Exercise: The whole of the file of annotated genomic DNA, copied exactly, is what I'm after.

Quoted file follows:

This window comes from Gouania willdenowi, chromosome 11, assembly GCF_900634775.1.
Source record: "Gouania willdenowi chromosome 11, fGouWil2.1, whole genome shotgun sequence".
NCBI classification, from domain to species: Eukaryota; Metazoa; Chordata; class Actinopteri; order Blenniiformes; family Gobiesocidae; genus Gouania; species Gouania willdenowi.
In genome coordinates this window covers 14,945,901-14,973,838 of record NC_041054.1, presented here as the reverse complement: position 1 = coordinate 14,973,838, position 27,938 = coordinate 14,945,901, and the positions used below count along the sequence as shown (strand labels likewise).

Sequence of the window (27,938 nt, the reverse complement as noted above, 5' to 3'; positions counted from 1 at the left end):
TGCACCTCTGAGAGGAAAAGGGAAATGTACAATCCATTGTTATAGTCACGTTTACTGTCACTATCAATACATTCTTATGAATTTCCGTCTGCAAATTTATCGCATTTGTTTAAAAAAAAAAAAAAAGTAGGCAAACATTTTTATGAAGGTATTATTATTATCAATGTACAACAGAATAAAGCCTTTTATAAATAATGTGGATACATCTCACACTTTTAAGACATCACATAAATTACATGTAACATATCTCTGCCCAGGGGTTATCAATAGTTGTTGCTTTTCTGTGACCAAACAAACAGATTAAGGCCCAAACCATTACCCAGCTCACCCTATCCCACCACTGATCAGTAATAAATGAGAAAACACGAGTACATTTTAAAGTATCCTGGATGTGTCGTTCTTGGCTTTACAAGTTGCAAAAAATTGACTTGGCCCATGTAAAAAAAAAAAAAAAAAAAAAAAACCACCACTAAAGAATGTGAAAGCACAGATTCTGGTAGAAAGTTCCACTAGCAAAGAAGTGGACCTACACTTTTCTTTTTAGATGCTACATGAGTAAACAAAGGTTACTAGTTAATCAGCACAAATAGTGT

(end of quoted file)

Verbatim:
This window comes from Gouania willdenowi, chromosome 11, assembly GCF_900634775.1.
Source record: "Gouania willdenowi chromosome 11, fGouWil2.1, whole genome shotgun sequence".
NCBI classification, from domain to species: Eukaryota; Metazoa; Chordata; class Actinopteri; order Blenniiformes; family Gobiesocidae; genus Gouania; species Gouania willdenowi.
In genome coordinates this window covers 14,945,901-14,973,838 of record NC_041054.1, presented here as the reverse complement: position 1 = coordinate 14,973,838, position 27,938 = coordinate 14,945,901, and the positions used below count along the sequence as shown (strand labels likewise).

Sequence of the window (27,938 nt, the reverse complement as noted above, 5' to 3'; positions counted from 1 at the left end):
TGCACCTCTGAGAGGAAAAGGGAAATGTACAATCCATTGTTATAGTCACGTTTACTGTCACTATCAATACATTCTTATGAATTTCCGTCTGCAAATTTATCGCATTTGTTTAAAAAAAAAAAAAAAGTAGGCAAACATTTTTATGAAGGTATTATTATTATCAATGTACAACAGAATAAAGCCTTTTATAAATAATGTGGATACATCTCACACTTTTAAGACATCACATAAATTACATGTAACATATCTCTGCCCAGGGGTTATCAATAGTTGTTGCTTTTCTGTGACCAAACAAACAGATTAAGGCCCAAACCATTACCCAGCTCACCCTATCCCACCACTGATCAGTAATAAATGAGAAAACACGAGTACATTTTAAAGTATCCTGGATGTGTCGTTCTTGGCTTTACAAGTTGCAAAAAATTGACTTGGCCCATGTAAAAAAAAAAAAAAAAAAAAAAAACCACCACTAAAGAATGTGAAAGCACAGATTCTGGTAGAAAGTTCCACTAGCAAAGAAGTGGACCTACACTTTTCTTTTTAGATGCTACATGAGTAAACAAAGGTTACTAGTTAATCAGCACAAATAGTGT